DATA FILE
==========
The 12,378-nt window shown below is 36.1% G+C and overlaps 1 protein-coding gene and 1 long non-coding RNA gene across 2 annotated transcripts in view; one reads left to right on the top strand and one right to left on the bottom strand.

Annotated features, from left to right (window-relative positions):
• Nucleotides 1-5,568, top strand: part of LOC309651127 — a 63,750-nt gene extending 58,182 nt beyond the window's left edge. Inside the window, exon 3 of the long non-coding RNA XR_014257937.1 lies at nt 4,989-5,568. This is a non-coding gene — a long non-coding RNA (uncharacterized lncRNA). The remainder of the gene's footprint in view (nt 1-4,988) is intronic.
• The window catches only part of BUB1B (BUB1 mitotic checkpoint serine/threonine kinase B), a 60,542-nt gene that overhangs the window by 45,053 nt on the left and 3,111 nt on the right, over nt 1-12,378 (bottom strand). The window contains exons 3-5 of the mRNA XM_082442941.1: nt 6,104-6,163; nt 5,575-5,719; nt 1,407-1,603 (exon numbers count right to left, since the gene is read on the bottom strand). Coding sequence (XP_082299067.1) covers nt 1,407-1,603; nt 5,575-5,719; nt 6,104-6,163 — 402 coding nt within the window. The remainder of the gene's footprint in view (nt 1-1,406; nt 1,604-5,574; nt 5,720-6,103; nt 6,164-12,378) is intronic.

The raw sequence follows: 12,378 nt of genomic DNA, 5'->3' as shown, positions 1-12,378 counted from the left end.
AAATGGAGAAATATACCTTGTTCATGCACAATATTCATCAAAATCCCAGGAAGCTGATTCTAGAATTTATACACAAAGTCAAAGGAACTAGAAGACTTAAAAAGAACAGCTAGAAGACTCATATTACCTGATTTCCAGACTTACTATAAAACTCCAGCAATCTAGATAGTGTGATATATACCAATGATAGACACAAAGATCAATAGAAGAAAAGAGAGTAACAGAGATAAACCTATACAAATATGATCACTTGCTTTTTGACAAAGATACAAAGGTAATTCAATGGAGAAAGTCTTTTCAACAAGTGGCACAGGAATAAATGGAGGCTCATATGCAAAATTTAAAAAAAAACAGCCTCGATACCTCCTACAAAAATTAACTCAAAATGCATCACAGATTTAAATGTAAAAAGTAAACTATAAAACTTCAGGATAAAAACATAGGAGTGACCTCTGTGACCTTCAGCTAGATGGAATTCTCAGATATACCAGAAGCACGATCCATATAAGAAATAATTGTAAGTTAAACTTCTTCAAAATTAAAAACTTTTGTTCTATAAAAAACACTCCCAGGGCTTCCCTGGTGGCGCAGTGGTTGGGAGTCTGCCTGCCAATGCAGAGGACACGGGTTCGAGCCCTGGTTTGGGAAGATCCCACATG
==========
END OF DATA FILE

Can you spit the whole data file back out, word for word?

The 12,378-nt window shown below is 36.1% G+C and overlaps 1 protein-coding gene and 1 long non-coding RNA gene across 2 annotated transcripts in view; one reads left to right on the top strand and one right to left on the bottom strand.

Annotated features, from left to right (window-relative positions):
• Nucleotides 1-5,568, top strand: part of LOC309651127 — a 63,750-nt gene extending 58,182 nt beyond the window's left edge. Inside the window, exon 3 of the long non-coding RNA XR_014257937.1 lies at nt 4,989-5,568. This is a non-coding gene — a long non-coding RNA (uncharacterized lncRNA). The remainder of the gene's footprint in view (nt 1-4,988) is intronic.
• The window catches only part of BUB1B (BUB1 mitotic checkpoint serine/threonine kinase B), a 60,542-nt gene that overhangs the window by 45,053 nt on the left and 3,111 nt on the right, over nt 1-12,378 (bottom strand). The window contains exons 3-5 of the mRNA XM_082442941.1: nt 6,104-6,163; nt 5,575-5,719; nt 1,407-1,603 (exon numbers count right to left, since the gene is read on the bottom strand). Coding sequence (XP_082299067.1) covers nt 1,407-1,603; nt 5,575-5,719; nt 6,104-6,163 — 402 coding nt within the window. The remainder of the gene's footprint in view (nt 1-1,406; nt 1,604-5,574; nt 5,720-6,103; nt 6,164-12,378) is intronic.

The raw sequence follows: 12,378 nt of genomic DNA, 5'->3' as shown, positions 1-12,378 counted from the left end.
AAATGGAGAAATATACCTTGTTCATGCACAATATTCATCAAAATCCCAGGAAGCTGATTCTAGAATTTATACACAAAGTCAAAGGAACTAGAAGACTTAAAAAGAACAGCTAGAAGACTCATATTACCTGATTTCCAGACTTACTATAAAACTCCAGCAATCTAGATAGTGTGATATATACCAATGATAGACACAAAGATCAATAGAAGAAAAGAGAGTAACAGAGATAAACCTATACAAATATGATCACTTGCTTTTTGACAAAGATACAAAGGTAATTCAATGGAGAAAGTCTTTTCAACAAGTGGCACAGGAATAAATGGAGGCTCATATGCAAAATTTAAAAAAAAACAGCCTCGATACCTCCTACAAAAATTAACTCAAAATGCATCACAGATTTAAATGTAAAAAGTAAACTATAAAACTTCAGGATAAAAACATAGGAGTGACCTCTGTGACCTTCAGCTAGATGGAATTCTCAGATATACCAGAAGCACGATCCATATAAGAAATAATTGTAAGTTAAACTTCTTCAAAATTAAAAACTTTTGTTCTATAAAAAACACTCCCAGGGCTTCCCTGGTGGCGCAGTGGTTGGGAGTCTGCCTGCCAATGCAGAGGACACGGGTTCGAGCCCTGGTTTGGGAAGATCCCACATG